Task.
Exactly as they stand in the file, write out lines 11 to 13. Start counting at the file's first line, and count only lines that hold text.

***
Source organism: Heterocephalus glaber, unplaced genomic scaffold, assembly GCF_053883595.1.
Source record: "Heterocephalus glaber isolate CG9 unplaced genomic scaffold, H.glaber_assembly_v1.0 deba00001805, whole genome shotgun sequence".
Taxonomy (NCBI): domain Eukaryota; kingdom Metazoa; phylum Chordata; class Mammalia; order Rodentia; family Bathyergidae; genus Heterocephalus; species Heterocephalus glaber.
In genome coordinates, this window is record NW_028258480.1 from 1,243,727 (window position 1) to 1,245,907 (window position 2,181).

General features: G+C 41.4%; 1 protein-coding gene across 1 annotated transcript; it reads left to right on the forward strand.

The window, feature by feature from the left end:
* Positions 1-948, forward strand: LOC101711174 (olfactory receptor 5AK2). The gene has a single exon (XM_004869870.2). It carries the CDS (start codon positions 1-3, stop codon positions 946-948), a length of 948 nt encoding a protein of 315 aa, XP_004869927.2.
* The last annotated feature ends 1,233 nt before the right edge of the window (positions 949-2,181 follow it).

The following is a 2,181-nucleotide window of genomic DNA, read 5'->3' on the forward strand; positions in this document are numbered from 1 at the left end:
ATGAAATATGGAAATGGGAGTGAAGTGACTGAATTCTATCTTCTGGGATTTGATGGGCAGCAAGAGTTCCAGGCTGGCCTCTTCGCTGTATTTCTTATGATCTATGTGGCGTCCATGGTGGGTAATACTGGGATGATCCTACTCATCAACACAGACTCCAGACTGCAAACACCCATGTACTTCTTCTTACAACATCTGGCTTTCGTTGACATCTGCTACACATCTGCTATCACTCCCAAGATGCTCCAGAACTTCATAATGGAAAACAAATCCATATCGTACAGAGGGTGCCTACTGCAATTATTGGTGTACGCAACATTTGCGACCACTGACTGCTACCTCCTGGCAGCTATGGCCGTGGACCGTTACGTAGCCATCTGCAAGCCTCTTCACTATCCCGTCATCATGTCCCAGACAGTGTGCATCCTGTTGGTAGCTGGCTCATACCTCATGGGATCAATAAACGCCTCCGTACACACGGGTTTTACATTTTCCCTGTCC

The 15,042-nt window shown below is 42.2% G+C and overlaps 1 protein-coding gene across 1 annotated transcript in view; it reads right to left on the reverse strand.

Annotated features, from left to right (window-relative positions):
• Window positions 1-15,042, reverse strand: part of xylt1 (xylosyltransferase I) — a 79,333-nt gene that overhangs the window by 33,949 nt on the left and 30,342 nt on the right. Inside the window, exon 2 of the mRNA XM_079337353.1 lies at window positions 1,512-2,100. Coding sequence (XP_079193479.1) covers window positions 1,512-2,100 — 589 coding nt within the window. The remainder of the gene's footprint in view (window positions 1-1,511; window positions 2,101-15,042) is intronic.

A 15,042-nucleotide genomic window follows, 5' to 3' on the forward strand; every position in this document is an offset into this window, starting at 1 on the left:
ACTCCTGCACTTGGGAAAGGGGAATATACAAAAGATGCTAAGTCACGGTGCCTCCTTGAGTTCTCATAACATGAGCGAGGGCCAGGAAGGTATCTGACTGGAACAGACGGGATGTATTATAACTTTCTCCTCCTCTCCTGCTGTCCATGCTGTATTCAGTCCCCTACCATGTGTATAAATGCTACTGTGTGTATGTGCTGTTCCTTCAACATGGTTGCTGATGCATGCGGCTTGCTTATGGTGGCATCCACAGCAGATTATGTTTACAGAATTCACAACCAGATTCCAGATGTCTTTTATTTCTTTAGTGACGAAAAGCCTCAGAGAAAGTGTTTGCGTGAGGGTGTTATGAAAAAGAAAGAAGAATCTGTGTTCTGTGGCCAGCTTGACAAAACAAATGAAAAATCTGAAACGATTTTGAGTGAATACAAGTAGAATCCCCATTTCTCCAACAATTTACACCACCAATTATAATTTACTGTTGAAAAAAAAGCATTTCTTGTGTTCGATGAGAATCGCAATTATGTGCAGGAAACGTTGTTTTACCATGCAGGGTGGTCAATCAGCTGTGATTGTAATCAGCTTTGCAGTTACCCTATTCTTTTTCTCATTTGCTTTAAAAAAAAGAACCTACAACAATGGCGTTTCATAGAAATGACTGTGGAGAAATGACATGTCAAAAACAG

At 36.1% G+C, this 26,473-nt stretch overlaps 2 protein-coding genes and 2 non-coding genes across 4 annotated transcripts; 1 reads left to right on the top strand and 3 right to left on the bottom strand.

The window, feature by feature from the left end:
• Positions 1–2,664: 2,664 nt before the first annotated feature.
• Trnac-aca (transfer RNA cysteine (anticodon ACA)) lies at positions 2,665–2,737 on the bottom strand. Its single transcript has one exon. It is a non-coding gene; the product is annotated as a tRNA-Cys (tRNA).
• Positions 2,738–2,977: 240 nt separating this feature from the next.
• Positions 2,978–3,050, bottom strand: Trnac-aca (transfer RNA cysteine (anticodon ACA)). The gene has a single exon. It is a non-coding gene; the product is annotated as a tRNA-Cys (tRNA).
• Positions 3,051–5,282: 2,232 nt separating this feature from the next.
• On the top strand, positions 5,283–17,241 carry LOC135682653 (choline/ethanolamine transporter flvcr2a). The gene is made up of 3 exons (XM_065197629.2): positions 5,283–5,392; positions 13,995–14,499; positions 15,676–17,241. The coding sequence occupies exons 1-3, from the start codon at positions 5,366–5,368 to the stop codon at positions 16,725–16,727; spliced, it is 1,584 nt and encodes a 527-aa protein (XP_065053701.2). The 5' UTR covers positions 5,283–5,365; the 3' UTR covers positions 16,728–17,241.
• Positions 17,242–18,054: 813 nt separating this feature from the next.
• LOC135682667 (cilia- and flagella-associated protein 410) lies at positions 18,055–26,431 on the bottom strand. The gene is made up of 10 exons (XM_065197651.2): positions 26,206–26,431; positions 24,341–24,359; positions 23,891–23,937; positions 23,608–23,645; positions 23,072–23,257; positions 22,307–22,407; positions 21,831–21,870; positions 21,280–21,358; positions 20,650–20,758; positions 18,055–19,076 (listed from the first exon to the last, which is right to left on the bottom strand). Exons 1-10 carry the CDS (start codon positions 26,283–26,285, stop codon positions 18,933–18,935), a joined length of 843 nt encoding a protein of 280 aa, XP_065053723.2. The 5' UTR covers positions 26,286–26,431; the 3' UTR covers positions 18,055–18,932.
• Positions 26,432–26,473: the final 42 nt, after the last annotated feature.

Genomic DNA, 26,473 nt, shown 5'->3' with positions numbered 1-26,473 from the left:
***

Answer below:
The 15,042-nt window shown below is 42.2% G+C and overlaps 1 protein-coding gene across 1 annotated transcript in view; it reads right to left on the reverse strand.

Annotated features, from left to right (window-relative positions):
• Window positions 1-15,042, reverse strand: part of xylt1 (xylosyltransferase I) — a 79,333-nt gene that overhangs the window by 33,949 nt on the left and 30,342 nt on the right. Inside the window, exon 2 of the mRNA XM_079337353.1 lies at window positions 1,512-2,100. Coding sequence (XP_079193479.1) covers window positions 1,512-2,100 — 589 coding nt within the window. The remainder of the gene's footprint in view (window positions 1-1,511; window positions 2,101-15,042) is intronic.